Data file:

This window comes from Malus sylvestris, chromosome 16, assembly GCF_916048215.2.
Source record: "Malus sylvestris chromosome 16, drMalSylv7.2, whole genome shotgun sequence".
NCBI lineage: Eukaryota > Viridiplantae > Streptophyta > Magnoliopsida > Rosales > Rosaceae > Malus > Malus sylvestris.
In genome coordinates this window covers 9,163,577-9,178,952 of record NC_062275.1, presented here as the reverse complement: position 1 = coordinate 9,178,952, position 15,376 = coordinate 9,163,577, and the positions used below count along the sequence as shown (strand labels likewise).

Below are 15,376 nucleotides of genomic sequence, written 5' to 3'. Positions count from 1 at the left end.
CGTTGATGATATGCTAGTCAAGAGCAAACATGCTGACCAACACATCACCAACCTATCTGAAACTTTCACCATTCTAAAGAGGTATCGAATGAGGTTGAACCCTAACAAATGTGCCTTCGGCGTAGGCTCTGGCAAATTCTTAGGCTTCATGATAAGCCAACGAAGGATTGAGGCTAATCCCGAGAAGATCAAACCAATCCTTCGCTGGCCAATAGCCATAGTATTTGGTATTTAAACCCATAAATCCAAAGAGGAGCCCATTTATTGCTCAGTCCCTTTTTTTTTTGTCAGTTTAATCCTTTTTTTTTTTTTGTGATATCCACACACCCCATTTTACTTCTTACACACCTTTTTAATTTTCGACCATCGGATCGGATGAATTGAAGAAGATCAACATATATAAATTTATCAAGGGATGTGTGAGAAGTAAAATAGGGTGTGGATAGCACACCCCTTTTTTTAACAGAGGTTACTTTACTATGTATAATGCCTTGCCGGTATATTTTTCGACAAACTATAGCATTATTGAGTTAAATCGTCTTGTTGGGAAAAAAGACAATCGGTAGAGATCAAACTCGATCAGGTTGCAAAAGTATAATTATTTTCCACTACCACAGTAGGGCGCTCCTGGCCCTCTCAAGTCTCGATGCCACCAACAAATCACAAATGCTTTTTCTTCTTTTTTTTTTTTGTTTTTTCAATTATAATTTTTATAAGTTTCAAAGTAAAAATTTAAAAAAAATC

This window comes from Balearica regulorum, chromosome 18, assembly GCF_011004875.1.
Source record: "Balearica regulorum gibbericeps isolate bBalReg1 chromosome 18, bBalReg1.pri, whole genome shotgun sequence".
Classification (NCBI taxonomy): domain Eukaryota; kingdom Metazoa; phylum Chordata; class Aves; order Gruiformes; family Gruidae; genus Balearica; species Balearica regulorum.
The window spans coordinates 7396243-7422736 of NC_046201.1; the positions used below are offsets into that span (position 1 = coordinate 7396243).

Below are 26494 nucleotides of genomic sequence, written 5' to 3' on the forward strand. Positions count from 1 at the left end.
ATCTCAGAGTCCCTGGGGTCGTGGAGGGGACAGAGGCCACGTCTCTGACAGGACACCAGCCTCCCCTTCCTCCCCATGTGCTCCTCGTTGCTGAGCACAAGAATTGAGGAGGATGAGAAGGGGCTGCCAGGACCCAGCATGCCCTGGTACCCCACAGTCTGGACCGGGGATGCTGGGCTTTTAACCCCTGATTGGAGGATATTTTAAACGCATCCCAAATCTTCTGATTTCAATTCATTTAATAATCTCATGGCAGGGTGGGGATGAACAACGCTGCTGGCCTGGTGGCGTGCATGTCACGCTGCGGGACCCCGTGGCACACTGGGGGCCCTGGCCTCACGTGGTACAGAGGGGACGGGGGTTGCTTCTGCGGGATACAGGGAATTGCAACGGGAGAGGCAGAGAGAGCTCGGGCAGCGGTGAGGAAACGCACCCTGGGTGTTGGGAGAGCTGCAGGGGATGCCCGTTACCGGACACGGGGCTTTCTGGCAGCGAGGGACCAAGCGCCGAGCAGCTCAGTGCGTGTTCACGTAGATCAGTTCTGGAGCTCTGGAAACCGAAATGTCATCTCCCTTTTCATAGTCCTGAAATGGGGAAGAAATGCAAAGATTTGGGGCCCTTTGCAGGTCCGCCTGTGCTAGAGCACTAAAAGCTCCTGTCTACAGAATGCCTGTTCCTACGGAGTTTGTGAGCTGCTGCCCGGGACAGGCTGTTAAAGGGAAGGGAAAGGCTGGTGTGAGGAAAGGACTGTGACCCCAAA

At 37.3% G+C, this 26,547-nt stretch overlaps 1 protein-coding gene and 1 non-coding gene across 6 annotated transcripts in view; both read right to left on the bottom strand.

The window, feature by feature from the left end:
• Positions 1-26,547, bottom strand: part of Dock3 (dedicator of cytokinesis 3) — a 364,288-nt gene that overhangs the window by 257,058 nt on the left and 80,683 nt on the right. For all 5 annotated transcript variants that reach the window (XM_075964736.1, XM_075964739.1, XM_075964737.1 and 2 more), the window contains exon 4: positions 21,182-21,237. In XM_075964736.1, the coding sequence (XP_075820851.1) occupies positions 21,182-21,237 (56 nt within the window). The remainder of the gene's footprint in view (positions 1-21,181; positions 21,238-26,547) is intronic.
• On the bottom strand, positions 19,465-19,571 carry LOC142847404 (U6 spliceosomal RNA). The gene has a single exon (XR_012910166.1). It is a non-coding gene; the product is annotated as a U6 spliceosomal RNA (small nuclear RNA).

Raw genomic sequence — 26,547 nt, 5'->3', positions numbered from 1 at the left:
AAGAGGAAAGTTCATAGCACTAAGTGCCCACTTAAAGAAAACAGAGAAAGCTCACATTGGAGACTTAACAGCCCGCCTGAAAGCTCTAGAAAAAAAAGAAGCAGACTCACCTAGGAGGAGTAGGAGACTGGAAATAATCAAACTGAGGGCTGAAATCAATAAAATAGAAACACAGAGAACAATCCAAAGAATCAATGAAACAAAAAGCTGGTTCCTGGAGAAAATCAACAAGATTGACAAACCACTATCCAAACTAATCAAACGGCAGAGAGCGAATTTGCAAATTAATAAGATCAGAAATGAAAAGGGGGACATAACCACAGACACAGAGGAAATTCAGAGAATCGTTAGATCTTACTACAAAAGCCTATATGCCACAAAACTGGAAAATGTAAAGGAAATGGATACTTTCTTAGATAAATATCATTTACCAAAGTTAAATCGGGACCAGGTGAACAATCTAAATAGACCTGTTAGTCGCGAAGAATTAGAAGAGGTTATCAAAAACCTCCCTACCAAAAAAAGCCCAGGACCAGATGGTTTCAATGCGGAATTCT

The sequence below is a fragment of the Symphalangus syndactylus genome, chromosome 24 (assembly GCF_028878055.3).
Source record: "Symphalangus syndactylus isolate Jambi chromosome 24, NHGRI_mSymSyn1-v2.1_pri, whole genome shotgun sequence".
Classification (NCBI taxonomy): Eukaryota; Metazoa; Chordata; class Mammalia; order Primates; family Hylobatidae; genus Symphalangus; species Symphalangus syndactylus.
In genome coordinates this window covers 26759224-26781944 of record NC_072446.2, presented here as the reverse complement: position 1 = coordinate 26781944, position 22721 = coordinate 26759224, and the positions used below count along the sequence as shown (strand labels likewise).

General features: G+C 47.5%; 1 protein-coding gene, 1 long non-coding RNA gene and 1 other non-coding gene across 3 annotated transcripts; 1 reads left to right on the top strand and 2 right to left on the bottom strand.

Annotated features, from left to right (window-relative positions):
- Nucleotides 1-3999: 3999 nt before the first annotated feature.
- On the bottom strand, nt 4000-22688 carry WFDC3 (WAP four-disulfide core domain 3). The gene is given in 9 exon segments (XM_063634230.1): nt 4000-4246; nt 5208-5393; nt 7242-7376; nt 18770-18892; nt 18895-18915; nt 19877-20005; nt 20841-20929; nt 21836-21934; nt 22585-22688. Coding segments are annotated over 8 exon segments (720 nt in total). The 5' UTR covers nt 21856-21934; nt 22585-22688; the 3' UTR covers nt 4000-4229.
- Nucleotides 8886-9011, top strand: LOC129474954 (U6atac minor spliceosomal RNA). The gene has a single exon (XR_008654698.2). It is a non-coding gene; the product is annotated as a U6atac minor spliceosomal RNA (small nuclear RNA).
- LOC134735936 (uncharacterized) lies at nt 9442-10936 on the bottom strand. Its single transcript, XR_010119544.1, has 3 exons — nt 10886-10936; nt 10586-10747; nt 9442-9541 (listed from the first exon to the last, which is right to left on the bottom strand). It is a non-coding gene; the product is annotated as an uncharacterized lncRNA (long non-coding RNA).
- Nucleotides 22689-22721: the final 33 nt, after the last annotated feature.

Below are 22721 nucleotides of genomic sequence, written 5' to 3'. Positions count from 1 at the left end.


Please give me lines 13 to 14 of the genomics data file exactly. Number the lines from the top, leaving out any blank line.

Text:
At 37.3% G+C, this 26,547-nt stretch overlaps 1 protein-coding gene and 1 non-coding gene across 6 annotated transcripts in view; both read right to left on the bottom strand.

The window, feature by feature from the left end: